Freight and logistic services must locate to support the Western Sydney Airport. Buffer zones will avoid locating sensitive uses, like residential development, close to industrial and urban services land.

Some older industrial sites contain low buildings or constraints such as smaller lots that are unable to meet emerging freight and logistics needs. A review of older sites will identify opportunities for new industrial uses with higher job densities.

As the Western City District develops, improving freight network efficiencies, including a Western Sydney Fuel Pipeline to the Western Sydney Airport, will become increasingly important. The District must also connect port and airport activities, linking the Western Sydney Airport, the Moorebank Intermodal Terminal and a potentially expanded container port at Port Kembla via the Outer Sydney Orbital.

A dedicated freight rail connection from Port Botany in the Eastern Harbour City to the Western Parkland City will increase the proportion of freight moved by rail. Separating freight and passenger services will increase the efficiency and capacity of freight movements and ease road congestion. The proposed Western Sydney Freight Line will boost the economic potential of surrounding industrial precincts such as Smithfield, and the metropolitan significant Wetherill Park to Villawood industrial corridor, and enhance connections to the Western Sydney Employment Area. 

Actions related to freight and logistics are included in Planning Priority W7.

Actions
Responsibility
51

Retain and manage industrial and urban service land, in line with the principles for managing industrial and urban services land, in the identified local government areas (refer to Figure 19) by safeguarding all industrial zoned land from conversion to residential development, including conversion to mixed-use zones. In updating local environmental plans, councils are to conduct a strategic review of industrial land.

Camden Council, Campbelltown City Council, Liverpool City Council, Penrith City Council, Wollondilly Shire Council and other planning authorities

52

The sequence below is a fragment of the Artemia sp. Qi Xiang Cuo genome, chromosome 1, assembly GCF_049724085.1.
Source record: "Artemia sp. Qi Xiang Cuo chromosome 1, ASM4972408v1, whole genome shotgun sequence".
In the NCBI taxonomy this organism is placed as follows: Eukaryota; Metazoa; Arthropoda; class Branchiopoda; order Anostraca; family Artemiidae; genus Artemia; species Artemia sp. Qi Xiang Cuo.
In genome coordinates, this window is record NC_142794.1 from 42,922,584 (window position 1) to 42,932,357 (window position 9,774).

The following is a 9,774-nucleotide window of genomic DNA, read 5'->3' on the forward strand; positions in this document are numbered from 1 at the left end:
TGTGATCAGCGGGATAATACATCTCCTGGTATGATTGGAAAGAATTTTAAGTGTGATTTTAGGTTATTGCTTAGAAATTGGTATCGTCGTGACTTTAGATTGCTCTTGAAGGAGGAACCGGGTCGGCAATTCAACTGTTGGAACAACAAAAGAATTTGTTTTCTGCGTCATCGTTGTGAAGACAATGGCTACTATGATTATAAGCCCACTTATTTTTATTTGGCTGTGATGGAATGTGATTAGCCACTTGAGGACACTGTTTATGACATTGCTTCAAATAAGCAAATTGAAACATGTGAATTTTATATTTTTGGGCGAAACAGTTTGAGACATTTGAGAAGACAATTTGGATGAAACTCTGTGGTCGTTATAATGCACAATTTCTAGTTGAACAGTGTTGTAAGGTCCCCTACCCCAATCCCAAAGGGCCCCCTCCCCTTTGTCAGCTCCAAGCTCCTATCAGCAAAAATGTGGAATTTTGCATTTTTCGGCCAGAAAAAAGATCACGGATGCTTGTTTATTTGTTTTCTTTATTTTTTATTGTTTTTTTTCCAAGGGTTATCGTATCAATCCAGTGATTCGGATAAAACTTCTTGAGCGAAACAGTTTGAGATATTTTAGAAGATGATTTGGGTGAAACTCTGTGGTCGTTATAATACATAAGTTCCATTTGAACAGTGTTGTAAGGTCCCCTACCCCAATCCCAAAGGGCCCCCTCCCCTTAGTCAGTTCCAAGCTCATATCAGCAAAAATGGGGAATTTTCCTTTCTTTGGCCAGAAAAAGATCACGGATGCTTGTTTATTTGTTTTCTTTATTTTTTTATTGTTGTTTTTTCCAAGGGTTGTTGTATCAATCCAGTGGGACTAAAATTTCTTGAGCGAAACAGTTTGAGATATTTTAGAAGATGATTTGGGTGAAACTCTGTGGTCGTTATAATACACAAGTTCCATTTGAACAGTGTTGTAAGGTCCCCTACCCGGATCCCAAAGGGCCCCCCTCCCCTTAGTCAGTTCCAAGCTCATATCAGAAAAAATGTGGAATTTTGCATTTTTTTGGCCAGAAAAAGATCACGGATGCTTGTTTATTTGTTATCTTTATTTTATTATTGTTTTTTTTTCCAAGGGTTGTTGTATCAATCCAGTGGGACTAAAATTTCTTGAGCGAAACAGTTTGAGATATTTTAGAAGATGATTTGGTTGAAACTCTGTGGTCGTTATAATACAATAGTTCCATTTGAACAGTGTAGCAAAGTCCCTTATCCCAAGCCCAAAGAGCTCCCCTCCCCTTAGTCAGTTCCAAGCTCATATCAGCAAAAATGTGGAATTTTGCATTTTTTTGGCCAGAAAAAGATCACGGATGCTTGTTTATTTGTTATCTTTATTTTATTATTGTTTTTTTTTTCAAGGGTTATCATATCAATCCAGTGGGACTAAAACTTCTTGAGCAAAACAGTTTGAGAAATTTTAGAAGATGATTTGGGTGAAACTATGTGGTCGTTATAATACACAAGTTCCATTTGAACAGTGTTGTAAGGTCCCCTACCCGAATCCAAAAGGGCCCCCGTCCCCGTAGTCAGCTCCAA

Review and manage industrial and urban service land, in line with the principles for managing industrial and urban services land, in the identified local government areas (refer to Figure 19) by undertaking a review of all industrial land to confirm their retention or transition to higher order uses (such as business parks) and prepare appropriate controls to maximise business and employment outcomes, considering the changing nature of industries in the area.

Greater Sydney Commission, Fairfield City Council, Liverpool City Council and other planning authorities

53

Plan and manage industrial and urban service land in line, with the principles for managing industrial and urban services land, in the identified local government areas (refer to Figure 19) by creating additional industrial and urban services land where required in land release areas to service the growing population. In updating planning for release areas, relevant agencies are to conduct a strategic review of industrial land.

Camden Council, Campbelltown City Council, Hawkesbury City Council, Liverpool City Council, Penrith City Council and other planning authorities

54

Consider office development in industrial zones where it does not compromise industrial or urban services activities.

Councils

55

Facilitate the contemporary adaptation of industrial and warehouse buildings through increased floor to ceiling heights.

Councils and other planning authorities